• Seizure onset in the first week of life with EEGs showing a burst-suppression pattern or multifocal epileptiform activity
  • Seizures are mostly tonic, with associated focal motor and autonomic features (similar to SLFNE).
  • Multiple daily seizures occur at onset, with frequent seizures in the first few months to the first year of life, although this natural history is frequently ameliorated by treatment using appropriate anti-seizure medication.
  • Cessation of seizures generally between age nine months and four years. Recurrence of (generally less frequent) seizures may occur later in life.
  • Encephalopathy is present from birth and persists even after seizures are controlled. Subsequent developmental impairment ranges from moderate to profound.
  • Neonatal brain MRI may be normal or may show transient hyperdensities in the basal ganglia, and later MRIs may show white matter or general volume loss.

The following additional phenotypes appear more rarely in hospital-based, multicenter, and registry-based series, but have become established as KCNQ2-related disorders.

Neonatal encephalopathy with non-epileptic myoclonus

  • Profound encephalopathy at birth with hypotonia and poor respiratory effort
  • Spontaneous episodes of jerking movements (myoclonus); may also be provoked by touch and/or attempted arousal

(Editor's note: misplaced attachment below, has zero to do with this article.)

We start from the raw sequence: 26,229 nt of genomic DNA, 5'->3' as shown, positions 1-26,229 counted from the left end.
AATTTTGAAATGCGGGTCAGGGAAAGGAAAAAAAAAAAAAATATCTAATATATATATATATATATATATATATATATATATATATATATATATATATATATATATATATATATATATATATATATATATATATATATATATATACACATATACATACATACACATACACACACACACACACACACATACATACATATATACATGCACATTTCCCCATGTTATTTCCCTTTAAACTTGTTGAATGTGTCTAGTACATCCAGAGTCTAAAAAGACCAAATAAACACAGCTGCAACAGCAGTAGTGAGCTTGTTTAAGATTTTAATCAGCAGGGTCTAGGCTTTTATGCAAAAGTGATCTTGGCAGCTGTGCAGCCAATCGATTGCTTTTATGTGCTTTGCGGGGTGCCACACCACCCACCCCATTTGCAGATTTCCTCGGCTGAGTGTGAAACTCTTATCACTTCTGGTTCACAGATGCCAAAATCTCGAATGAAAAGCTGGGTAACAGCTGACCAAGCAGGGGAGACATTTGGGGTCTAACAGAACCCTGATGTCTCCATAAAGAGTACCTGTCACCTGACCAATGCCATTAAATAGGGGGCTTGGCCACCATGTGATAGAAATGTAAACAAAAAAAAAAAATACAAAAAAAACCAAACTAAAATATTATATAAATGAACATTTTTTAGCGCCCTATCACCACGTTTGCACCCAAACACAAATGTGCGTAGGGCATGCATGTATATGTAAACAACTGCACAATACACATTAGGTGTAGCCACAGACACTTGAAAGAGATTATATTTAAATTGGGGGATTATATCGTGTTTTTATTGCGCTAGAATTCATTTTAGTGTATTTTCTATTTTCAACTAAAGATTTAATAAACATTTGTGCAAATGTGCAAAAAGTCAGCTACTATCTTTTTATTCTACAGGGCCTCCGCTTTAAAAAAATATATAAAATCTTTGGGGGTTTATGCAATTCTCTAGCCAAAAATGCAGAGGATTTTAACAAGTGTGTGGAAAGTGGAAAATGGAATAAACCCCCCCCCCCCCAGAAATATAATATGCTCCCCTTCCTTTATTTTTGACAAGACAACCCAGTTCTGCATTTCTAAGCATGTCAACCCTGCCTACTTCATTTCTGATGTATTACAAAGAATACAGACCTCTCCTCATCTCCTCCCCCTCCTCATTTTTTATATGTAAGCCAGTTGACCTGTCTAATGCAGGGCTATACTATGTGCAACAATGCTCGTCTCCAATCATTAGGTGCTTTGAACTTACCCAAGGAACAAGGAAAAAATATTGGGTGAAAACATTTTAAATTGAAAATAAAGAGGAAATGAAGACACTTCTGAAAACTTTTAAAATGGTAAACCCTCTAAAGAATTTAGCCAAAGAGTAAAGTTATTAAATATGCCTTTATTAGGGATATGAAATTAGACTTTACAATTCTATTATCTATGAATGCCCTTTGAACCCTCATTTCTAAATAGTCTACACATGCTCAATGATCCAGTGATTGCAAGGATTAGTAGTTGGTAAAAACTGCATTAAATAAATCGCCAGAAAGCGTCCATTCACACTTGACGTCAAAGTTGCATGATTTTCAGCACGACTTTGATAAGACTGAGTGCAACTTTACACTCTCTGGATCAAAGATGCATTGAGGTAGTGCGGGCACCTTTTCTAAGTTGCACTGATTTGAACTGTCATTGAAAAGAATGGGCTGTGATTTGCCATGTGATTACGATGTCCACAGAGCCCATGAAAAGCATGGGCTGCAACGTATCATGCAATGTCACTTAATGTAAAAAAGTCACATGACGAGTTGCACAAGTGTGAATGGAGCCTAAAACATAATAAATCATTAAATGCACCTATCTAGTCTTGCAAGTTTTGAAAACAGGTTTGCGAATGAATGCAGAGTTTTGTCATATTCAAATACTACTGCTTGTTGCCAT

• Defining neonatal video EEG findings: invariant burst-suppression EEG background; body and limb jerks (myoclonus) without cortical accompaniment
  • Epileptic spasms and other seizure types and profound encephalopathy emerging in early infancy
  • Progressive volume loss and hypomyelination on brain MRI

Non-neonatal-onset developmental and epileptic encephalopathy (DEE)

  • Infantile- or childhood-onset epilepsy, including West syndrome
  • Neurodevelopment is usually impaired from birth, although normal early development with stagnation at onset of seizures has been described.
  • Subsequent developmental impairment is moderate to severe, even if seizures are controlled.
  • Brain MRI may show mild volume loss.

Isolated intellectual disability (ID)

  • ID without epilepsy
  • Motor and speech delay may be present.
  • Brain MRI is normal or shows mild myelinization delay.

Establishing the Diagnosis

The diagnosis of a KCNQ2-related disorder is established in a proband with suggestive findings and a heterozygous pathogenic (or likely pathogenic) variant in KCNQ2 identified by molecular genetic testing (see Table 1).

Note: (1) Per ACMG variant interpretation guidelines, the terms "pathogenic variants" and "likely pathogenic variants" are synonymous in a clinical setting, meaning that both are considered diagnostic and both can be used for clinical decision making. Reference to "pathogenic variants" in this section is understood to include any likely pathogenic variants. (2) Identification of a heterozygous KCNQ2 variant of uncertain significance does not establish or rule out the diagnosis of this disorder.